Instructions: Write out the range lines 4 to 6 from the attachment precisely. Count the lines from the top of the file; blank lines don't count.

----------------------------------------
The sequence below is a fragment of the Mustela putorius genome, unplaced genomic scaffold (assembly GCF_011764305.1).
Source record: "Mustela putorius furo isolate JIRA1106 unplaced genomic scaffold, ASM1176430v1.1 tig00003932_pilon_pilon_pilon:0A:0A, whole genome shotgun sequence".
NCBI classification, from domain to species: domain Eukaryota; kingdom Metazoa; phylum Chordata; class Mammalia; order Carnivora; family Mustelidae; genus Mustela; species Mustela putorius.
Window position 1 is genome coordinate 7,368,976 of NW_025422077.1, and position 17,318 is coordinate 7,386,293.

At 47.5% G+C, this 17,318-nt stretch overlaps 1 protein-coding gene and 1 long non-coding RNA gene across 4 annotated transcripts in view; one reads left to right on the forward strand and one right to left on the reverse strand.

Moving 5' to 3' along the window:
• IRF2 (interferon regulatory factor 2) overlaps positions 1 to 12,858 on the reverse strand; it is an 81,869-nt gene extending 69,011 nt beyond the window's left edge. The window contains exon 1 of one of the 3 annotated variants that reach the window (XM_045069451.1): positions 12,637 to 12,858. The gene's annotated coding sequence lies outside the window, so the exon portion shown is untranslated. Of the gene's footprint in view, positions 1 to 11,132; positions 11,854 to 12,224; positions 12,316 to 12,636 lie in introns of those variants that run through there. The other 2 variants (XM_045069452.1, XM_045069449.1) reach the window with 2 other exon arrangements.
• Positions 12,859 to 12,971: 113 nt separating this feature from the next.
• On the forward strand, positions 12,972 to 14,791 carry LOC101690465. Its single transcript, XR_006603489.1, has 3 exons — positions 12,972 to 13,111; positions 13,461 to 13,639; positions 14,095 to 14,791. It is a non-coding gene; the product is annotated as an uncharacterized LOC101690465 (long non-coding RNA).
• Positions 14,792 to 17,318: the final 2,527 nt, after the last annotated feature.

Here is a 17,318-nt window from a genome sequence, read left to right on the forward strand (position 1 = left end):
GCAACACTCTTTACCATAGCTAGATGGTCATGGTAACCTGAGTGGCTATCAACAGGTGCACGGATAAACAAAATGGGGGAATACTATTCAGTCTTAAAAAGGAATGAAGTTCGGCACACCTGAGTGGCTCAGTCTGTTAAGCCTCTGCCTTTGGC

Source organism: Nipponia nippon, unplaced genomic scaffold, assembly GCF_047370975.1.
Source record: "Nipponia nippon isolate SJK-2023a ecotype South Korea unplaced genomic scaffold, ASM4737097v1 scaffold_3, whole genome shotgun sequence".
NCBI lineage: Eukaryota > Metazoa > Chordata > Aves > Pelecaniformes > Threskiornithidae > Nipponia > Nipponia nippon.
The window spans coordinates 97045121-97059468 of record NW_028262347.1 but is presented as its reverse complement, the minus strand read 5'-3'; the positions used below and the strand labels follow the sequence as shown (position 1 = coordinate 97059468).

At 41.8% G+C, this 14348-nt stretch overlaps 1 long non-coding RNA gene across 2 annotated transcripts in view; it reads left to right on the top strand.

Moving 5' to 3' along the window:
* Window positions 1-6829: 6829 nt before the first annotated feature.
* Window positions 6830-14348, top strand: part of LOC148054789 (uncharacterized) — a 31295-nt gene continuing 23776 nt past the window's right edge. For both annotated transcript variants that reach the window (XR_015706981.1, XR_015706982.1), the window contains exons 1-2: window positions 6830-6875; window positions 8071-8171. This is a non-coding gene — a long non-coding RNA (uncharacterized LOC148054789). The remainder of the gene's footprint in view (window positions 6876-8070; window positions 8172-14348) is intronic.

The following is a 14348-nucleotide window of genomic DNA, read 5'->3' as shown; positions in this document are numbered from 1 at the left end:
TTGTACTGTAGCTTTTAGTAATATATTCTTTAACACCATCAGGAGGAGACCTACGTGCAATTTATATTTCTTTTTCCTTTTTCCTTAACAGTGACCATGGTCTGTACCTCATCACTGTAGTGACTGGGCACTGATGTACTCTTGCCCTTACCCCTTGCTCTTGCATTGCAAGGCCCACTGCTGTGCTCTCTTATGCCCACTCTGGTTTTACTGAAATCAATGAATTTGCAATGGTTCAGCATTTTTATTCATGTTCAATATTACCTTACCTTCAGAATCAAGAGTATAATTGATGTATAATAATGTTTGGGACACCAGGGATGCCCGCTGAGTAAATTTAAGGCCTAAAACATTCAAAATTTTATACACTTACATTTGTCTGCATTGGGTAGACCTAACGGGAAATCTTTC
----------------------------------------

Window position 1 is genome coordinate 7,368,976 of NW_025422077.1, and position 17,318 is coordinate 7,386,293.

At 47.5% G+C, this 17,318-nt stretch overlaps 1 protein-coding gene and 1 long non-coding RNA gene across 4 annotated transcripts in view; one reads left to right on the forward strand and one right to left on the reverse strand.

Moving 5' to 3' along the window: